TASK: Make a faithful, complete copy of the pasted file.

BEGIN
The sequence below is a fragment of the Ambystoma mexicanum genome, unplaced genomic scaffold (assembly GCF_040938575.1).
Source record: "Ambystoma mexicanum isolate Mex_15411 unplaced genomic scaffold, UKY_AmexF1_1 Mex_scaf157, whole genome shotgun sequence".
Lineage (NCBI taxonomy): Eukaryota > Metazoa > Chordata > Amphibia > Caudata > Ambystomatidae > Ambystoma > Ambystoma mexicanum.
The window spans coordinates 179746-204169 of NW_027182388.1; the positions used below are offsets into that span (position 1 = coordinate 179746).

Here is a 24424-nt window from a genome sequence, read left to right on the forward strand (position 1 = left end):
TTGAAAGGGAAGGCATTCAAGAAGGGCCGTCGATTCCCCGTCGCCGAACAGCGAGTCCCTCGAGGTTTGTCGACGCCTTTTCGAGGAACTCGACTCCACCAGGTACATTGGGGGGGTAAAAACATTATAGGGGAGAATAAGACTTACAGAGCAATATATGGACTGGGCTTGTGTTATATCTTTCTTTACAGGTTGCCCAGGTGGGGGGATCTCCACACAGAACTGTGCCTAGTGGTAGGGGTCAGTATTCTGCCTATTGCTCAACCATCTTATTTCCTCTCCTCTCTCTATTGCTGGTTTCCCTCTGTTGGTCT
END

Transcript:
The sequence below is a fragment of the Ambystoma mexicanum genome, unplaced genomic scaffold (assembly GCF_040938575.1).
Source record: "Ambystoma mexicanum isolate Mex_15411 unplaced genomic scaffold, UKY_AmexF1_1 Mex_scaf157, whole genome shotgun sequence".
Lineage (NCBI taxonomy): Eukaryota > Metazoa > Chordata > Amphibia > Caudata > Ambystomatidae > Ambystoma > Ambystoma mexicanum.
The window spans coordinates 179746-204169 of NW_027182388.1; the positions used below are offsets into that span (position 1 = coordinate 179746).

Here is a 24424-nt window from a genome sequence, read left to right on the forward strand (position 1 = left end):
TTGAAAGGGAAGGCATTCAAGAAGGGCCGTCGATTCCCCGTCGCCGAACAGCGAGTCCCTCGAGGTTTGTCGACGCCTTTTCGAGGAACTCGACTCCACCAGGTACATTGGGGGGGTAAAAACATTATAGGGGAGAATAAGACTTACAGAGCAATATATGGACTGGGCTTGTGTTATATCTTTCTTTACAGGTTGCCCAGGTGGGGGGATCTCCACACAGAACTGTGCCTAGTGGTAGGGGTCAGTATTCTGCCTATTGCTCAACCATCTTATTTCCTCTCCTCTCTCTATTGCTGGTTTCCCTCTGTTGGTCT